Travelling is like opening a tube of Pringles: once you pop, you can’t stop. If you have the bug, travelling the world will be your passion. In fact, visiting a country or a continent or a couple of months might not be enough any longer. Now that you have a taste for it, you are ready to take the plunge and move abroad. Just imagine a life of sun, sand, and weekends on the beach. What a prospect! However, before you get too excited, there are a few things to sort out first. Just because you are a citizen of the world doesn’t mean the country of your choice will accept you with open arms. Sadly, there is a lot of red tape to cut through before the dream can become a reality. The good news is this post is going to guide you through the process all the way onto the plane.
Get A Visa
Every country in the world has an immigration policy, some of them stricter than others. Take Australia as an example. To live and work down under, you either need a sponsor who will give you a job or vouch for you as a person. Or, you can pay to speed up the process and convert a 457 into permanent residency. Either way, the government has to provide a living and working visa, and they don’t come cheap. Europe is a little different. A European citizen can live and work in any country with the EU without a visa. The agreement between the block of countries allows this to happen. Anyone who wants to go to Thailand should know residency is almost impossible. You can’t leave the country, but you have to if you want to renew your visa. Still, most people run to the border every 30 days as there is no limit.
Secure A Property
The visa has arrived, you have booked the tickets, and your bags are packed. So, just imagine landing in the country of your choosing with nowhere to live. It isn’t as if you can rely on friends and family to help. They won’t exist yet, particularly if you are a true newbie. Therefore, it is vital that you have the main bases covered before you land. One example is a property. Whether it is an apartment or a house, you must figure out the terms while still in the country. Yes, this does mean you might not get to view it before signing on the dotted line which is a cardinal sin. However, your situation dictates the circumstances. Simply put, it is better to live in a property you don’t like for six months than live on the streets. Plus, you have to hire a moving specialist such as BR Moving and they need to know the dates and the location of the house. If it is possible, try and fly out and see the building in person.
Think About Your Health
Health isn’t something everyone thinks about when they move abroad. Take the British, French and Germans as examples. All three of these countries have free healthcare, so they are used to turning up to a doctor’s surgery when they are ill. In a country such as the USA, this won’t work. Health care in America is privatized, which means a person needs insurance to pay for the treatments. If you come from a country that has a public health system, an insurance policy won’t be at the top of your list. However, without it, your well-being could be at risk. Before going, check how the health system works and invest in a policy accordingly. It isn’t rare to get sick after making the transition from.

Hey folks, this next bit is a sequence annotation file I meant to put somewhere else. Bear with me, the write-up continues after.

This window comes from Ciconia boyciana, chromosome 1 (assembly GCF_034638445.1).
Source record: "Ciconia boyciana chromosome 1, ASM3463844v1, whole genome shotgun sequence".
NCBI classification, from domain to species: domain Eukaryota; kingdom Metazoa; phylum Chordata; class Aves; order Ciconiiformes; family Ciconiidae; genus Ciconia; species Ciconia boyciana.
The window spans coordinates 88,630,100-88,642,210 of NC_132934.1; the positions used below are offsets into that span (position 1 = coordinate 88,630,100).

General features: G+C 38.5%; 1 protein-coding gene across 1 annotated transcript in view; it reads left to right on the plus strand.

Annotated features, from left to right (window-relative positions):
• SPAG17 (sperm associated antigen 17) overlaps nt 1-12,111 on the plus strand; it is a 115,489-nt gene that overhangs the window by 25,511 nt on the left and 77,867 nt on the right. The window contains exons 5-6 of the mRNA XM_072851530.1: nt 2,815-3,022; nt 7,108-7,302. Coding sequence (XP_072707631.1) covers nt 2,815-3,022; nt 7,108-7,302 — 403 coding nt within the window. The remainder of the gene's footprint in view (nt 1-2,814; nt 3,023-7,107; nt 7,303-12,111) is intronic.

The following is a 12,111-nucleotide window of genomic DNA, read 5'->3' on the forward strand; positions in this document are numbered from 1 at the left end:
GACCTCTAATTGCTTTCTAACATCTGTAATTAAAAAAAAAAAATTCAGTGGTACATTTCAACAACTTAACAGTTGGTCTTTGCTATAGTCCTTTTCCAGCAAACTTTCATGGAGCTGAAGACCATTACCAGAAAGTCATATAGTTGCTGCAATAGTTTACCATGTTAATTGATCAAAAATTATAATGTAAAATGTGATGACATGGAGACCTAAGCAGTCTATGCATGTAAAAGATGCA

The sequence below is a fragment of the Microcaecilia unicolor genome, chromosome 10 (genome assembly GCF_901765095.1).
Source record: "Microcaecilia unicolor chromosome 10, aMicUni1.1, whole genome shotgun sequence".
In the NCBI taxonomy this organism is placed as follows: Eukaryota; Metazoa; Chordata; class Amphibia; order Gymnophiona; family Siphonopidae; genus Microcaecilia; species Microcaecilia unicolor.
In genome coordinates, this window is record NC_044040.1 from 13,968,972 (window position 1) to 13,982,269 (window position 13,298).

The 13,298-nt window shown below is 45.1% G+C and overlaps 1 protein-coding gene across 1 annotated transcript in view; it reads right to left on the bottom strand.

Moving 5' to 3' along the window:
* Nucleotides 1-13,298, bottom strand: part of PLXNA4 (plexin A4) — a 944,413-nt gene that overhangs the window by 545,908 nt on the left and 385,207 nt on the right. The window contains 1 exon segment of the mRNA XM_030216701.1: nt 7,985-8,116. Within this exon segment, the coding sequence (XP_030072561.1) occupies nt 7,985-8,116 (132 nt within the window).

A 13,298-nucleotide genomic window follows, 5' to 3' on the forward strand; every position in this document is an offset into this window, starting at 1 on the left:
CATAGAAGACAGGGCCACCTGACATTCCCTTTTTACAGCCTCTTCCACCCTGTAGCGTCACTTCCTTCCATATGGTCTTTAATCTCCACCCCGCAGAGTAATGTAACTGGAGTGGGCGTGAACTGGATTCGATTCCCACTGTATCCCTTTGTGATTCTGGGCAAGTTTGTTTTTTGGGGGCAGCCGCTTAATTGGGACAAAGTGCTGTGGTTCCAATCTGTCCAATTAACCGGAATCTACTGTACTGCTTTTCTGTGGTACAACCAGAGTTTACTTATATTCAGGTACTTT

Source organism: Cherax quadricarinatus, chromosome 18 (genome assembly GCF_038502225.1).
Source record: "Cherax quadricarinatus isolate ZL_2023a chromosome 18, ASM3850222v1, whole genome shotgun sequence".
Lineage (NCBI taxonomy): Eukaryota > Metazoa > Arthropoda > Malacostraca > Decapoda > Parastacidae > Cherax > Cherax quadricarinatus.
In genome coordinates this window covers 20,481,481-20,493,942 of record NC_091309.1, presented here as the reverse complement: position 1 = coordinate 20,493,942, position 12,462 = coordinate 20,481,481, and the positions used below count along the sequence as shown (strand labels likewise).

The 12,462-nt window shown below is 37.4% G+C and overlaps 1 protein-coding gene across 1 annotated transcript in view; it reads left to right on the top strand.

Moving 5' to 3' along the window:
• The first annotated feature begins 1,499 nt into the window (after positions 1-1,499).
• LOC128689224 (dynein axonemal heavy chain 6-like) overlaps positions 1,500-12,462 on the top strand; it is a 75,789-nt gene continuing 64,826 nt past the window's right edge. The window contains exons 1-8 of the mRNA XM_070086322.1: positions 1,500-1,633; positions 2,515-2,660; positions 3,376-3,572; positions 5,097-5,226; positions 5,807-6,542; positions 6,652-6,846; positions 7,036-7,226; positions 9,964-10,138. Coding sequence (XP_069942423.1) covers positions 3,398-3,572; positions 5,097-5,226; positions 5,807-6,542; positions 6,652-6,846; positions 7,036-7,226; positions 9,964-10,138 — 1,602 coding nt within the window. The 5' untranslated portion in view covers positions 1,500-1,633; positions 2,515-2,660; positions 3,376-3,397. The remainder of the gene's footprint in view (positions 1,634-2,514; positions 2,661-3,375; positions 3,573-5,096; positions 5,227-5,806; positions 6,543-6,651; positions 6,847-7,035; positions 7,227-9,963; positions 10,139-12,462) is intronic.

Safeguarding your health before you leave is just as important as doing it when you land. Certain countries suffer from different diseases and illnesses. If you live in a "safe" place, ailments such as yellow fever and malaria might not be a problem. However, they will be in the future, and they are potentially deadly. As a result, vaccinations to prevent a disease from putting your health at risk are in order. A good tip is to check out the World Health Organization website for info. They have details on diseases and the likeliness of contracting one. Once you know which illnesses are prevalent, you can book an appointment to get the important shots. Just make sure you have plenty of time. Yellow fever, for instance, takes two weeks to clear.
Learn The Language
Yep, pretty much every place on the planet speaks English. Over the course of travelling, this has doubtlessly been a gift and a curse. Sure, everyone understands what you are saying, but learning a second language is much harder. When you move abroad, you can’t rely on people’s English skills for the rest of your life. Not only is it a risk, but it stops you from assimilating to the culture. If you plan on studying or working, the people will speak in their native language. So, making friends and getting involved in the conversation is difficult. This can lead to feelings of loneliness, which in turn heightens your homesickness and makes you want to leave. By simply learning the language, all of these negative aspects go away. No one expects you to be fluent, but you should know the basics to survive.
Towns and cities do have ATMs, so some people feel there is no need to transfer money. The problem is that using a cash machine costs more money. You know you are going to be in the country for a while, which is why it makes sense to get a good rate. Until you get a job and a new bank account, you are at the mercy of the global exchange rates. Therefore, it is better to get the currency beforehand to save money. As a rule, though, leave some money in your current account so as not to put all your eggs in one basket.
Moving abroad is exciting, but it also involves a lot of hard work. The advice above is just the tip of the iceberg.